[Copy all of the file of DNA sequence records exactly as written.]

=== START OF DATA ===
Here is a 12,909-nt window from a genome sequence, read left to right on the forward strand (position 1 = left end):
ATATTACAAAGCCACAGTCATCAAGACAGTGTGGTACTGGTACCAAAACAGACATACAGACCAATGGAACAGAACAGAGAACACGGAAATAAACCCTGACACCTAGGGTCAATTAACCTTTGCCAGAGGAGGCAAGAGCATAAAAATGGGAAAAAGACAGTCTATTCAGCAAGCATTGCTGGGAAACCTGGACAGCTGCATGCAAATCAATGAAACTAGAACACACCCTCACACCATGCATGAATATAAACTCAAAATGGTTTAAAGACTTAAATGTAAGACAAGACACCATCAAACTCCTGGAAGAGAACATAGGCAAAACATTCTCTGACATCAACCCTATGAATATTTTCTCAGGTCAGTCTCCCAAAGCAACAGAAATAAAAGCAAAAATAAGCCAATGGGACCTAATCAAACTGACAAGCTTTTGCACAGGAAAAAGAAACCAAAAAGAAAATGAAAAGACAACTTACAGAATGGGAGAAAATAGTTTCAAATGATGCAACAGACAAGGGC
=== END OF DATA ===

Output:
Here is a 12,909-nt window from a genome sequence, read left to right on the forward strand (position 1 = left end):
ATATTACAAAGCCACAGTCATCAAGACAGTGTGGTACTGGTACCAAAACAGACATACAGACCAATGGAACAGAACAGAGAACACGGAAATAAACCCTGACACCTAGGGTCAATTAACCTTTGCCAGAGGAGGCAAGAGCATAAAAATGGGAAAAAGACAGTCTATTCAGCAAGCATTGCTGGGAAACCTGGACAGCTGCATGCAAATCAATGAAACTAGAACACACCCTCACACCATGCATGAATATAAACTCAAAATGGTTTAAAGACTTAAATGTAAGACAAGACACCATCAAACTCCTGGAAGAGAACATAGGCAAAACATTCTCTGACATCAACCCTATGAATATTTTCTCAGGTCAGTCTCCCAAAGCAACAGAAATAAAAGCAAAAATAAGCCAATGGGACCTAATCAAACTGACAAGCTTTTGCACAGGAAAAAGAAACCAAAAAGAAAATGAAAAGACAACTTACAGAATGGGAGAAAATAGTTTCAAATGATGCAACAGACAAGGGC